So, this is McCann Erickson Buenos Aires. Its seven stories
corporate building in downtown BA's Esmeralda Street, nearing San
Martin Plaza tell you its a helluva big agency.
More than one hundred staffers, big-boy accounts (GM; Microsoft; Nestl?; HP; etc...), and countless work for the Latin American region reinforce the concept.
McCann (or Mac?n, as it is nicknamed here), could be seen as one of those "no-small-budget-clients agency." It is what advertisers around here call "Un portaviones," which means literally "An aircraft carrier." Big, bold, huge, powerful, but expensive.
And yet, due to a strategy its board has been implementing for the past two years, McCann is producing state of the art creative material for some small budget clients, which usually would not be able to reach a so big an agency service.
Back in 2007, the agency produced a very big idea which used a very small budget for its client Reebok. In their yearly marathon, the brand not only gave a prize for the winners, but also for the last person to cross the line. "It is a prize to effort, and a recognition of resilience and will," they said. Applause.
Now, they've done something of the likes for their client Latinstock, a well-renowned picture bank.
In the campaign, Latinstock watermark is the stamp pervading Buenos Aires city scenes, making them become the protagonists of a non-traditional action aimed at communicating the "imagine more" brand claim.
If you can see it, if it is in this world, you will find it in Latinstock. This is the message proclaimed by the new outdoor advertising action, which started on the evening of the 2007 edition of the Diente awards granted by the C?rculo de Creativos, after launching the concept "if you can't see, you can't imagine" and its latest campaign brand claim, "imagine more".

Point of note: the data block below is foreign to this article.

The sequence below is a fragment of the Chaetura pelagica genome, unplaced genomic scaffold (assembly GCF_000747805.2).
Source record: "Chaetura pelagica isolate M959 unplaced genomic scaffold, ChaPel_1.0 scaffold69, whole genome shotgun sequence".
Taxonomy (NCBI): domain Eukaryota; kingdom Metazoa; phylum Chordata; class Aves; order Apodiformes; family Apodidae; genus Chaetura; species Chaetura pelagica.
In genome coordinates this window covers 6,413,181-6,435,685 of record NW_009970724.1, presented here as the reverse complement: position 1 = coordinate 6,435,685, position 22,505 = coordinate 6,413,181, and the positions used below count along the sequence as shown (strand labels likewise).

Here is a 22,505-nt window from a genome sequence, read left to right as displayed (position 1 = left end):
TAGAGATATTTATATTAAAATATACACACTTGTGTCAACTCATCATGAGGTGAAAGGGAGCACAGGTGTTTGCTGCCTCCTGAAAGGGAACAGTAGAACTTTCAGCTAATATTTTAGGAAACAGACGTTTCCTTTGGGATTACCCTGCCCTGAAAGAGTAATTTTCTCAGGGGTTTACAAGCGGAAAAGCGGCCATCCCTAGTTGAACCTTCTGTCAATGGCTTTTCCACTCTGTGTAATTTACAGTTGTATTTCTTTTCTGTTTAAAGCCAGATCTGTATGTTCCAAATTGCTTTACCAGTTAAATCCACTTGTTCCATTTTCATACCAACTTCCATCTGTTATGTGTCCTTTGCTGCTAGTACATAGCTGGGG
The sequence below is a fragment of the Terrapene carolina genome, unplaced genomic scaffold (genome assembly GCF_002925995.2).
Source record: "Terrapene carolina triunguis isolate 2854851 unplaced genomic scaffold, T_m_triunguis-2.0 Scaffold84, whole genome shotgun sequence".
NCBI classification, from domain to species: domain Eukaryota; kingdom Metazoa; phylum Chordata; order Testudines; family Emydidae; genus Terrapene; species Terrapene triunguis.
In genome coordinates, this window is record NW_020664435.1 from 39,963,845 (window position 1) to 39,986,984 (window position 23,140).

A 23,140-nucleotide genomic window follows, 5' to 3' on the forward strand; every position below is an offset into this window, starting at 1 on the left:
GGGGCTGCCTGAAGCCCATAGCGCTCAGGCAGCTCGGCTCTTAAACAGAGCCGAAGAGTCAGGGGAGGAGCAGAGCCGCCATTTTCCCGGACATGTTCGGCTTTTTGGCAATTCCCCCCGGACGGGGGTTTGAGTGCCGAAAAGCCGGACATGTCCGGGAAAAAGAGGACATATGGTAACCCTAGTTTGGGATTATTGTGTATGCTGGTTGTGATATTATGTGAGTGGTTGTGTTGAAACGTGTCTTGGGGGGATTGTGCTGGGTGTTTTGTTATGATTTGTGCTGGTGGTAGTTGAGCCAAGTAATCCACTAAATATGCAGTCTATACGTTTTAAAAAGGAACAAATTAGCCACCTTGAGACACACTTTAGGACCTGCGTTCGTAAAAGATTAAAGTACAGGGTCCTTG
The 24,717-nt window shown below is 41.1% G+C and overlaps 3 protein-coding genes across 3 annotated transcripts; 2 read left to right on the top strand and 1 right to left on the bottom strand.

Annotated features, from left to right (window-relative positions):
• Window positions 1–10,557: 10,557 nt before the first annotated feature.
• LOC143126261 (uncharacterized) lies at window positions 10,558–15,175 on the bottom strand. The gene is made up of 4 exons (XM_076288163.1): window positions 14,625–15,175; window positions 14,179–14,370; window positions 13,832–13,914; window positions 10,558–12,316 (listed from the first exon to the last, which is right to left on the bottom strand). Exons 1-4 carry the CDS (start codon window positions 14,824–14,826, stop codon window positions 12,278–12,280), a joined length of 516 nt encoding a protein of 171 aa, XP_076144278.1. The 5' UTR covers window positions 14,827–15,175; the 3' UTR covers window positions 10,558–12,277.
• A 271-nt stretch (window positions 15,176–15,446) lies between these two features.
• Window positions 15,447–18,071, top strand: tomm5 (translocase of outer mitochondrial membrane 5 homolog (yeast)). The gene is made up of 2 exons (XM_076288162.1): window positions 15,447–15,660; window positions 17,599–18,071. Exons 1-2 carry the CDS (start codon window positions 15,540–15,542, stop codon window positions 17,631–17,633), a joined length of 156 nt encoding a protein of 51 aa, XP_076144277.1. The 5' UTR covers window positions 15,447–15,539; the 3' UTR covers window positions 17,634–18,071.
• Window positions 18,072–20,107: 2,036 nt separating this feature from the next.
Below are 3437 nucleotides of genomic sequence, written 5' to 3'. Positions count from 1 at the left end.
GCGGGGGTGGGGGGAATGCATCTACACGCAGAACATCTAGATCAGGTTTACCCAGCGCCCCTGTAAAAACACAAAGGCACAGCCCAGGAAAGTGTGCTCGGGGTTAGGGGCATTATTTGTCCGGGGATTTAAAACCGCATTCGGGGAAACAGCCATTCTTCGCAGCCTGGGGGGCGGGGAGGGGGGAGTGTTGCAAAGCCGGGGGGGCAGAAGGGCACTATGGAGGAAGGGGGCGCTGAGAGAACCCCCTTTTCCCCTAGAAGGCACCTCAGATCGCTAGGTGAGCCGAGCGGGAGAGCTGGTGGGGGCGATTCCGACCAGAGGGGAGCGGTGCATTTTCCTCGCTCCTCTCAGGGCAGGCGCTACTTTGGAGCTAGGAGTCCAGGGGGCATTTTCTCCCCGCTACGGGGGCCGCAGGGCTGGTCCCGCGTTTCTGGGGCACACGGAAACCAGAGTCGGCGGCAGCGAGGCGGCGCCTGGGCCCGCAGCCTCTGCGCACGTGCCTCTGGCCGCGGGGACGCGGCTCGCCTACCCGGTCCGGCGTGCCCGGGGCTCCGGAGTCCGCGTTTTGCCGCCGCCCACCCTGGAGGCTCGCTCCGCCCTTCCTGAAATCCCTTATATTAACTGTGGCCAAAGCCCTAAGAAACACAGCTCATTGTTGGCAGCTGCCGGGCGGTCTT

Devised under Chavo D'Emilio and Pap?n Ricciarelli's general creative direction, the communication shows that "if you can't see, you can't imagine"?a creative turn confirming that the variety of Latinstock images is a fertile ground for further creation.
The campaign took place in city neighborhoods with a large number of production companies, advertising agencies and publishing houses, in order to highlight Latinstock's potential for becoming a communication industry partner as an image supplier, since its archive draws on the creativity of photographers and art directors.
The campaign was developed by art directors Mariano Legname and Juan Lodola, with copywriting by Rodrigo Polignano and Sebasti?n Lombroni. Account monitoring was the responsibility of Tatiana Schlenew. Client supervision lay in the hands of Jan Ryniewicz, and Gabriel Castro was in charge of agency production.
I asked the folks in McCann to explain in exclusive for Creativity readers their campaign, and they produced this video, which I think says it all.